Although photographing mushrooms isn’t usually considered macro photography, I would like to impart some tips on this subject. After all, it is no longer the season for insects, and mushrooms are all proudly posing for us.
It looks like an easy subject for our lens, and this is true, at least in part. We don’t have any problems with wind, they stand nice and still, and don’t try to run or fly away. You can just point and shoot, even without a tripod. But the result will simply be a record of a mushroom. Remember that a beautiful or rare mushroom, or group of mushrooms, does not automatically guarantee a beautiful photograph. That requires a bit more thought.
A picture of a mushroom gets a lot more interesting if you lower your camera’s viewpoint as much as possible. If your tripod doesn’t go that low, invent a way to keep your camera steady in the right spot. (see the photo, left)
Then choose your lens carefully. If you pick a wide angle lens, you’ll see the whole forest in the background, and that can add a lot of interest to the shot. Or choose a long lens, to create an image with smaller angle of view, and a more restful, less busy background. This way you can isolate your subject and free it from the surroundings.
With the “”Live-View” function of your camera, you can accurately select your focus point, and with the depth of field preview button, you’ll see exactly what elements are in focus. If your camera doesn’t have live-view, like my first Canon 1 Ds, or if the camera is situated so low to the ground that you can’t see the screen, then an angle viewer is the answer.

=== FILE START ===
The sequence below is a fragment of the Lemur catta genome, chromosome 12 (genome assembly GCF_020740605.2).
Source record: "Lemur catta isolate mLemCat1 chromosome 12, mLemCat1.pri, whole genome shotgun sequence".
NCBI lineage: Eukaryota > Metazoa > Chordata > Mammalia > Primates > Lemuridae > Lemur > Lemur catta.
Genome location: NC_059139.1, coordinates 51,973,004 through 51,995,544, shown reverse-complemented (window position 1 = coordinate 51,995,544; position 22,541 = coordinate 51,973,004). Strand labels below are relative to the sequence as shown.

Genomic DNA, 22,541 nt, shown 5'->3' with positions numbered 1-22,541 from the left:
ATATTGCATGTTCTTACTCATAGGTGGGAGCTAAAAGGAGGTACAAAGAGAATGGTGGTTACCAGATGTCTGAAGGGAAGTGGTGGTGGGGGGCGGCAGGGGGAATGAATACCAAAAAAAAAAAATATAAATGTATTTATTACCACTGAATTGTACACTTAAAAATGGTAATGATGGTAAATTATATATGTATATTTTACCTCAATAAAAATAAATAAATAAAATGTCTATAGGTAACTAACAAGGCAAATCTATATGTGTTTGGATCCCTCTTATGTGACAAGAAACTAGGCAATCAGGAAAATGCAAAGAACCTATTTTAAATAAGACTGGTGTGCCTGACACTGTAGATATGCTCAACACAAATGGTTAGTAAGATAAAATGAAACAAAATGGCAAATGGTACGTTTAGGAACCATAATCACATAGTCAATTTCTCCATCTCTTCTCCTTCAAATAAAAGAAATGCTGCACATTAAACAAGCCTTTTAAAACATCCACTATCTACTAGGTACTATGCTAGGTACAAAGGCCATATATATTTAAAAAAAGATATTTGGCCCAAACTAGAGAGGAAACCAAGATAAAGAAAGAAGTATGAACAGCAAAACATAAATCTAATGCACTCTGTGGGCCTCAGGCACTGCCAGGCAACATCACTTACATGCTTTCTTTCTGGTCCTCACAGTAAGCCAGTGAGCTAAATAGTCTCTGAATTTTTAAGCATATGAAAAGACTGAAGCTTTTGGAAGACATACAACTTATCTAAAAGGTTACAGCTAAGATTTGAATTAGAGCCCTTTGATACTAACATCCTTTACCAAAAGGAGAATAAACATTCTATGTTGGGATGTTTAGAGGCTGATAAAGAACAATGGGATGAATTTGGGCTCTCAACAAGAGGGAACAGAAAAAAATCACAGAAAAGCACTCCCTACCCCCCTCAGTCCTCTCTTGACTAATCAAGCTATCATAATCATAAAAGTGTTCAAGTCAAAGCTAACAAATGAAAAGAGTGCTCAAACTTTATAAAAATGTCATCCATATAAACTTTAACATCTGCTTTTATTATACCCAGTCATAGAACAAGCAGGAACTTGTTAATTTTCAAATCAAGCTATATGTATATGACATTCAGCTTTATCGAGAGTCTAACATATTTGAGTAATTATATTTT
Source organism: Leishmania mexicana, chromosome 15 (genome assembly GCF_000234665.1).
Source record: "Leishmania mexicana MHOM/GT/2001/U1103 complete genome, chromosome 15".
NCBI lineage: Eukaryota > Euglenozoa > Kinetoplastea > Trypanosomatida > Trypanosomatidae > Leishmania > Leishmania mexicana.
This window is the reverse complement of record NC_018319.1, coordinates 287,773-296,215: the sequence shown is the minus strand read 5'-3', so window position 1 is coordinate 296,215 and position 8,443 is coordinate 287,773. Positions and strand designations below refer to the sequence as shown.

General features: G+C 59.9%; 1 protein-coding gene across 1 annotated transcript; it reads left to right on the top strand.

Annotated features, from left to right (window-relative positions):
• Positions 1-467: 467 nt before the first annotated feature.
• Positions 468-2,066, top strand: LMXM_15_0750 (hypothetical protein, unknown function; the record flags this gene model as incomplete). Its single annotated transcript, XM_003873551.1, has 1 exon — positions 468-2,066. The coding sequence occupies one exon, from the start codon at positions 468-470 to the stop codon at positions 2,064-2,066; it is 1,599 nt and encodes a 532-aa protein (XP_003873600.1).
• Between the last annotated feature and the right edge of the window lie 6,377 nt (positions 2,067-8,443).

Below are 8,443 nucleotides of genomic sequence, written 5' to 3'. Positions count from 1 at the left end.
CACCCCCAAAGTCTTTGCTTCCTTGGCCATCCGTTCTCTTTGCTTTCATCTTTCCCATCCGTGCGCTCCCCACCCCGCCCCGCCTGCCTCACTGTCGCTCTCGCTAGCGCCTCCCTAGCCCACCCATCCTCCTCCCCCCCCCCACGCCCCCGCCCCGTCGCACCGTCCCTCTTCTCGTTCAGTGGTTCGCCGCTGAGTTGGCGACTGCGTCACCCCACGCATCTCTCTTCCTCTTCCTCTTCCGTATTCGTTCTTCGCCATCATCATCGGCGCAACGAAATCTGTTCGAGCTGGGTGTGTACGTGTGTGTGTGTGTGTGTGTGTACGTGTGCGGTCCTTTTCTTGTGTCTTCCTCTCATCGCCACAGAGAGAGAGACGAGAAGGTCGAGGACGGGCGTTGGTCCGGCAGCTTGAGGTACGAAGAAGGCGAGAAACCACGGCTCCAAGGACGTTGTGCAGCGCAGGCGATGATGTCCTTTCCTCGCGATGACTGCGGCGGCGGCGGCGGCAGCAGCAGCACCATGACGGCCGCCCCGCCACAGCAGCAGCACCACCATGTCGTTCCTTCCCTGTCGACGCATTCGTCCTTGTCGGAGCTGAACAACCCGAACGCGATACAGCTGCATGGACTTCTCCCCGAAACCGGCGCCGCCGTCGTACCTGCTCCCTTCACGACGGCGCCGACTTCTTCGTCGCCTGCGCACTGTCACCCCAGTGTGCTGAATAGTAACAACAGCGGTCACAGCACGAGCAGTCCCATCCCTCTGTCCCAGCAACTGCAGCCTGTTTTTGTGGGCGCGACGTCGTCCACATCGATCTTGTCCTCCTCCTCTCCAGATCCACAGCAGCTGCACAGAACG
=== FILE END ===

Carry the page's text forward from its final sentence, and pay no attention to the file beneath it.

It is also useful to remove disruptive elements from the composition, like a twig or leaf that is in the way. Just don’t go overboard with your corrective gardening, because your photo will start to look unnatural. If your viewpoint is such that the underside of the mushroom cap comes into view, it is wise to give this area a little more light. This can be achieved with a small reflector or a white card. Place it on the ground in front of your subject, just out of frame, in such a way that the light is reflected on the underside of the cap. (see the example left).
The top of the mushroom may reflect the sky, often desaturating the true color. A polarizing filter can help here. Turn the filter until the reflection is gone and the colors become richer. The example shows the same mushroom, on the left photographed without a polarizer, and on the right with. Reflections are removed from the entire scene, not just the from the cap of the mushroom. I recommend always using a polarizing filter for mushroom photography.
After writing this month’s tip, I am looking forward to expanding my gallery of mushroom images again.